190 pages | 23 B/W Illus.
This book provides an original, impassioned exploration of memory studies and the uses of the past in the present. It capitalises on London’s global appeal and Big Ben’s iconic status. Moving beyond this familiar facade the reader will journey around the hidden histories of Westminster’s streets, squares and statues. This tangible heritage supports a diversity of contested memories. The rationale for this approach is that, by linking theory with empirical examples, it becomes possible to tackle complex issues in a grounded, accessible manner. Readers will be encouraged to use this case study as a framework for addressing the politics of memory in their own lives as well as in other places, not just in Britain but around the world. This book will be of interest to scholars and students from a wide variety of disciplines including, but not limited to, sociology, culture and media studies, English literature, film and television studies, global studies, heritage studies, history, politics and human geography.
Picture Time Preamble
1. Rock Around the Clock
2. Dead Centre: Big Ben in Fiction, Fixtures and Film
3. Shadow Histories and Forgetful Rememberings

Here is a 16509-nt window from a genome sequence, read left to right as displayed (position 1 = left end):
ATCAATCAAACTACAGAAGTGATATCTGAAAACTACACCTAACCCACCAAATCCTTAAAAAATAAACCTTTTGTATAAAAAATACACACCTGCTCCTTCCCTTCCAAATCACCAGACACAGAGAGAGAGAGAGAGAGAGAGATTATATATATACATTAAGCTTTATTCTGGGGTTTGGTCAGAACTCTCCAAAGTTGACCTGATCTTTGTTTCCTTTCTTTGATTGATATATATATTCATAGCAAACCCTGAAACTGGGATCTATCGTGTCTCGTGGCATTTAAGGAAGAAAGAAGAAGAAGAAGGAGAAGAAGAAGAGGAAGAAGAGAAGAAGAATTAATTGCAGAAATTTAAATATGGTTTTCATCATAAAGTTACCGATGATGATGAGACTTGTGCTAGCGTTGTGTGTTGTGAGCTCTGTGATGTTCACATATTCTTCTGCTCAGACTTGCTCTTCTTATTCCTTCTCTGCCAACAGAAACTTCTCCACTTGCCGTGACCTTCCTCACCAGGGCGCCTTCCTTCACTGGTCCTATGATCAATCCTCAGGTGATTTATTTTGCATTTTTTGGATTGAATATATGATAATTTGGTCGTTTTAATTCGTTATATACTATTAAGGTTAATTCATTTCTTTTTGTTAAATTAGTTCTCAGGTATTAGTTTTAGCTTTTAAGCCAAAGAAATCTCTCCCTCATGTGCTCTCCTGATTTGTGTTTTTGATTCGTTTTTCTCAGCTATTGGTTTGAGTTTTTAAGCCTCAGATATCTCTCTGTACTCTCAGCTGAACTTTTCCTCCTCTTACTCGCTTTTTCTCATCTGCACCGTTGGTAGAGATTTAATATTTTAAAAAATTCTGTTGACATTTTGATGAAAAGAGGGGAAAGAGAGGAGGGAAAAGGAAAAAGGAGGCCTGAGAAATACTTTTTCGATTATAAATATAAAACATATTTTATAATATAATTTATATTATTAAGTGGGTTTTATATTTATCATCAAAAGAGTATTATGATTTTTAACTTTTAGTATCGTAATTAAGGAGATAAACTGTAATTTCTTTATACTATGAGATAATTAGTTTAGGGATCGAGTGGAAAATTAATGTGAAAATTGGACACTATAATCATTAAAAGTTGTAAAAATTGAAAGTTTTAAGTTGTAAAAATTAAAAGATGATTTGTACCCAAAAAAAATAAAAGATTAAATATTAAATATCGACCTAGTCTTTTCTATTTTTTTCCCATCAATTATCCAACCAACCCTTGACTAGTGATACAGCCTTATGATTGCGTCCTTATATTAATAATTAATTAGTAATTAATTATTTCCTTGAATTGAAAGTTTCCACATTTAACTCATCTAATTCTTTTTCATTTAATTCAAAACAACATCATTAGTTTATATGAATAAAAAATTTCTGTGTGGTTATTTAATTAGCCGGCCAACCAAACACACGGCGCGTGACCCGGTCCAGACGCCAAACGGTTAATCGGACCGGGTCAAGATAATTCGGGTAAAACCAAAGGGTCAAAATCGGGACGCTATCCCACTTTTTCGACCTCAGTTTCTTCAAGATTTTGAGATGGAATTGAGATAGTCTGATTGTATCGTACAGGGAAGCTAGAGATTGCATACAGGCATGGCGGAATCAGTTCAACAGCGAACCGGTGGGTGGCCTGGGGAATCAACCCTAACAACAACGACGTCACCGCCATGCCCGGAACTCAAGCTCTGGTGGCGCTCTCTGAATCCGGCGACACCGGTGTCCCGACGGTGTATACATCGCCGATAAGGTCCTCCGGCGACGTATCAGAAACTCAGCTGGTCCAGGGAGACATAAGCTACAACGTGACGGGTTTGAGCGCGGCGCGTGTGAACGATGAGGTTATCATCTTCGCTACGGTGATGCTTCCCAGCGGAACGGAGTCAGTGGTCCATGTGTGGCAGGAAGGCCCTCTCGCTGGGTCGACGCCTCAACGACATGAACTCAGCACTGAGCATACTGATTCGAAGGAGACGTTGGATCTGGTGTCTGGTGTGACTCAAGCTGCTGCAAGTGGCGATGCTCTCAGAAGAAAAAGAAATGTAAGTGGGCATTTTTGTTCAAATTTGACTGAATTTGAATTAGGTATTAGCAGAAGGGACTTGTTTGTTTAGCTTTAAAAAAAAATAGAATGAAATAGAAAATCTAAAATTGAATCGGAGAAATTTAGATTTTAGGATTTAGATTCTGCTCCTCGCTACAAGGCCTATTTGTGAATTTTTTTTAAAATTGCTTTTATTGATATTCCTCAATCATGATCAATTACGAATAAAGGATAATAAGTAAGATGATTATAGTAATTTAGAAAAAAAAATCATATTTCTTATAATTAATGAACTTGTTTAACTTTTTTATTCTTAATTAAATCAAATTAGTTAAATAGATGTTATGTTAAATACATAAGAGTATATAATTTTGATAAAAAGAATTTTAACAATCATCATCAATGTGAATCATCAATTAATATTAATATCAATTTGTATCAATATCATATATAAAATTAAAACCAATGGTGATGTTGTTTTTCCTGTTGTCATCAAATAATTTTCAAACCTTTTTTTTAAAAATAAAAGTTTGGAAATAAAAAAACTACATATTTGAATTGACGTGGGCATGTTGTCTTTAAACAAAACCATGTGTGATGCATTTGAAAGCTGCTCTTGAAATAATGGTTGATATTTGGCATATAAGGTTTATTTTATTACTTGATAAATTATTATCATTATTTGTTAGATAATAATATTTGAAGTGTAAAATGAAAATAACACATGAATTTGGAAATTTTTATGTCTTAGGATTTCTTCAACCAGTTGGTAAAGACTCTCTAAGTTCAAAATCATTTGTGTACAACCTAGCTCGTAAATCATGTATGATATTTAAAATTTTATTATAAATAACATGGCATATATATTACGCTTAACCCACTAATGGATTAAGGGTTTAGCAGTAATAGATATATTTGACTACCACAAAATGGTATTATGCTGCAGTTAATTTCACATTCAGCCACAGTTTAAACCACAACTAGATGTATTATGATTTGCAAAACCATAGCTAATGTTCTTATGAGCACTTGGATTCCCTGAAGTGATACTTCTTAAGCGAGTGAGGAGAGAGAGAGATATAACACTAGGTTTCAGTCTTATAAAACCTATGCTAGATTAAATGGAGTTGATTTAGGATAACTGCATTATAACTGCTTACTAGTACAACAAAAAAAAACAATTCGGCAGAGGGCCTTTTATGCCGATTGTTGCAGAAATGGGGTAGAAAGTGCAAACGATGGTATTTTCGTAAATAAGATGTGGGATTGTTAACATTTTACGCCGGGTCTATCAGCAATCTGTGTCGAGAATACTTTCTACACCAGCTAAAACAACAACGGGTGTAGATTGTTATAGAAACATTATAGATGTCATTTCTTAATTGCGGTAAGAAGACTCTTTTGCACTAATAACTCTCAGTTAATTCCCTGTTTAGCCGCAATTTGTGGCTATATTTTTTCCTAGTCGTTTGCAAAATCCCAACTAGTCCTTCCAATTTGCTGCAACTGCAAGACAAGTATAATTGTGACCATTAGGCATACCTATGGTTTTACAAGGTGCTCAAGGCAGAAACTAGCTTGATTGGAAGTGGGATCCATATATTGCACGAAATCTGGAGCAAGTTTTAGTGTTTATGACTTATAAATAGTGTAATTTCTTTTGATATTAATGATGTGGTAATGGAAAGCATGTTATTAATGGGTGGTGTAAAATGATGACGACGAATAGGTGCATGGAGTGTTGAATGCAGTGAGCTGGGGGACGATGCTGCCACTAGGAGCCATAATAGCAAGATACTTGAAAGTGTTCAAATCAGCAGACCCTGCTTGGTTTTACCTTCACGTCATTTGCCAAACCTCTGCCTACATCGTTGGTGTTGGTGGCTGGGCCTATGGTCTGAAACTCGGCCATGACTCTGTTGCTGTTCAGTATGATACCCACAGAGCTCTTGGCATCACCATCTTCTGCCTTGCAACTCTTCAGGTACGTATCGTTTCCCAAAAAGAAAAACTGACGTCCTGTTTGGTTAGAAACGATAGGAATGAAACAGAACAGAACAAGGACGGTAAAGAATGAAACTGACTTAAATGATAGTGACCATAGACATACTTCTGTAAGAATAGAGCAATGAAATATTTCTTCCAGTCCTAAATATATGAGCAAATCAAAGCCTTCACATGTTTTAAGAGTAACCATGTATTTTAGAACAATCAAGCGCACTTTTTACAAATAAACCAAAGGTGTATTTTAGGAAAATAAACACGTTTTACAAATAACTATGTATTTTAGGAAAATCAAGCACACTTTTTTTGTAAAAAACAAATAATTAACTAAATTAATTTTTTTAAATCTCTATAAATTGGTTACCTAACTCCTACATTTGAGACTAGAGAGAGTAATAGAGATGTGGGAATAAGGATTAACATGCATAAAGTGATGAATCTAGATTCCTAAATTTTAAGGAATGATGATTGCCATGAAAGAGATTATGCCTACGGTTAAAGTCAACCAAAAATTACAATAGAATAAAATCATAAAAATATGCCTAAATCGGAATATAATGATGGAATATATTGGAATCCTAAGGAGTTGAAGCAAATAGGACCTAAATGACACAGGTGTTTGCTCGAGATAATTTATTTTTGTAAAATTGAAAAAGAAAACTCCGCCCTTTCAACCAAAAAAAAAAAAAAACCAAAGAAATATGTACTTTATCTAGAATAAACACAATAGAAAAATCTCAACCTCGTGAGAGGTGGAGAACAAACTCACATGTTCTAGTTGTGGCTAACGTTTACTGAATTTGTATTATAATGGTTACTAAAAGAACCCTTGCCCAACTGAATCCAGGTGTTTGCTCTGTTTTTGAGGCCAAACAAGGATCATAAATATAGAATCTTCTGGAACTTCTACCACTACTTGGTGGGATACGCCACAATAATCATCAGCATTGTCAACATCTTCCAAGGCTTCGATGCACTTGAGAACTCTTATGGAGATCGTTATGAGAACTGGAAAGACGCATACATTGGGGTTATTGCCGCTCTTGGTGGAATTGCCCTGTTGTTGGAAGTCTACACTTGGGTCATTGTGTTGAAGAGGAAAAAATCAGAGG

4. Muliebral Memories: From Millicent to Margaret
5. Ding-Dong Bell, The Old Iron Woman is Unwell
6. A Most Abnormal Englishman and a Minute Monument
7. Stop the Clock: Politics and Preservation
8. To End at the Beginning
Memory Studies as an academic field of cultural inquiry emerges at a time when global public debates, buttressed by the fragmentation of nation states and their traditional narratives, have greatly accelerated. Societies are today pregnant with newly unmediated memories, once sequestered in broad collective representations and their ideological stances. But, the ‘past in the present’ has returned with a vengeance in the early 21st Century, and with it an expansion of categories of cultural experience and meaning. This new series explores the social and cultural stakes around forgetting, useful forgetting and remembering, locally, regionally, nationally and globally. It welcomes studies of migrant memory from failed states; micro-histories battling against collective memories; the mnemonic past of emotions; the mnemonic spatiality of sites of memory; and the reconstructive ethics of memory in the face of galloping informationalization, as this renders the ‘mnemonic’ more and more public and publically accessible.